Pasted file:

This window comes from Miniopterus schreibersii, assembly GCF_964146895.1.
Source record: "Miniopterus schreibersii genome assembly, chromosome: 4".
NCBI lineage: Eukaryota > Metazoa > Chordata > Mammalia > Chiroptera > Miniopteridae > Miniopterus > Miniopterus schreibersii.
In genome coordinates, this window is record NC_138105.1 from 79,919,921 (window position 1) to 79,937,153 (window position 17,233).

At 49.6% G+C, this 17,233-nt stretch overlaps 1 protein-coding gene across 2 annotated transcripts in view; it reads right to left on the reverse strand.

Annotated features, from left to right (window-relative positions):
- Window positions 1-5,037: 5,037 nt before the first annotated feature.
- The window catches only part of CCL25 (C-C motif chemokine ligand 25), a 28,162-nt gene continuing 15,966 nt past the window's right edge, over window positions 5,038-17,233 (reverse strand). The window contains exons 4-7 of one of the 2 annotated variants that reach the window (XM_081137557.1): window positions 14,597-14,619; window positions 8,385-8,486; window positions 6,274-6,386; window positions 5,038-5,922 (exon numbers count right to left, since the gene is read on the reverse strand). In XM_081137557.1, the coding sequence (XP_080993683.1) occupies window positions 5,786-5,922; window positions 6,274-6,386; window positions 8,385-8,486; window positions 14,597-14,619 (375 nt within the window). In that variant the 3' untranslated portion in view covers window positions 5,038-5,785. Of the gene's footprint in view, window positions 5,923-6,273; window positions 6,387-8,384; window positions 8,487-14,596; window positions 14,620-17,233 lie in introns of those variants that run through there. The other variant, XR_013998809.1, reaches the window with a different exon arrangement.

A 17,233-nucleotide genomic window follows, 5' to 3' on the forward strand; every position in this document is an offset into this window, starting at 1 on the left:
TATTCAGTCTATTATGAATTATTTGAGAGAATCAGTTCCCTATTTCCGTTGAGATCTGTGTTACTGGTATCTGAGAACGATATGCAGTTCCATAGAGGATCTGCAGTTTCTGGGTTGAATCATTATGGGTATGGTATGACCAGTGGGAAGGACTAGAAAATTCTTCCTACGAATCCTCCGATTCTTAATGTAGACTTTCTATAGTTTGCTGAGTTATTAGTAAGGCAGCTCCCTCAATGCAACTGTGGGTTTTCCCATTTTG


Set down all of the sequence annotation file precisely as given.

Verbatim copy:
This window comes from Miniopterus schreibersii, assembly GCF_964146895.1.
Source record: "Miniopterus schreibersii genome assembly, chromosome: 4".
NCBI lineage: Eukaryota > Metazoa > Chordata > Mammalia > Chiroptera > Miniopteridae > Miniopterus > Miniopterus schreibersii.
In genome coordinates, this window is record NC_138105.1 from 79,919,921 (window position 1) to 79,937,153 (window position 17,233).

At 49.6% G+C, this 17,233-nt stretch overlaps 1 protein-coding gene across 2 annotated transcripts in view; it reads right to left on the reverse strand.

Annotated features, from left to right (window-relative positions):
- Window positions 1-5,037: 5,037 nt before the first annotated feature.
- The window catches only part of CCL25 (C-C motif chemokine ligand 25), a 28,162-nt gene continuing 15,966 nt past the window's right edge, over window positions 5,038-17,233 (reverse strand). The window contains exons 4-7 of one of the 2 annotated variants that reach the window (XM_081137557.1): window positions 14,597-14,619; window positions 8,385-8,486; window positions 6,274-6,386; window positions 5,038-5,922 (exon numbers count right to left, since the gene is read on the reverse strand). In XM_081137557.1, the coding sequence (XP_080993683.1) occupies window positions 5,786-5,922; window positions 6,274-6,386; window positions 8,385-8,486; window positions 14,597-14,619 (375 nt within the window). In that variant the 3' untranslated portion in view covers window positions 5,038-5,785. Of the gene's footprint in view, window positions 5,923-6,273; window positions 6,387-8,384; window positions 8,487-14,596; window positions 14,620-17,233 lie in introns of those variants that run through there. The other variant, XR_013998809.1, reaches the window with a different exon arrangement.

A 17,233-nucleotide genomic window follows, 5' to 3' on the forward strand; every position in this document is an offset into this window, starting at 1 on the left:
TATTCAGTCTATTATGAATTATTTGAGAGAATCAGTTCCCTATTTCCGTTGAGATCTGTGTTACTGGTATCTGAGAACGATATGCAGTTCCATAGAGGATCTGCAGTTTCTGGGTTGAATCATTATGGGTATGGTATGACCAGTGGGAAGGACTAGAAAATTCTTCCTACGAATCCTCCGATTCTTAATGTAGACTTTCTATAGTTTGCTGAGTTATTAGTAAGGCAGCTCCCTCAATGCAACTGTGGGTTTTCCCATTTTG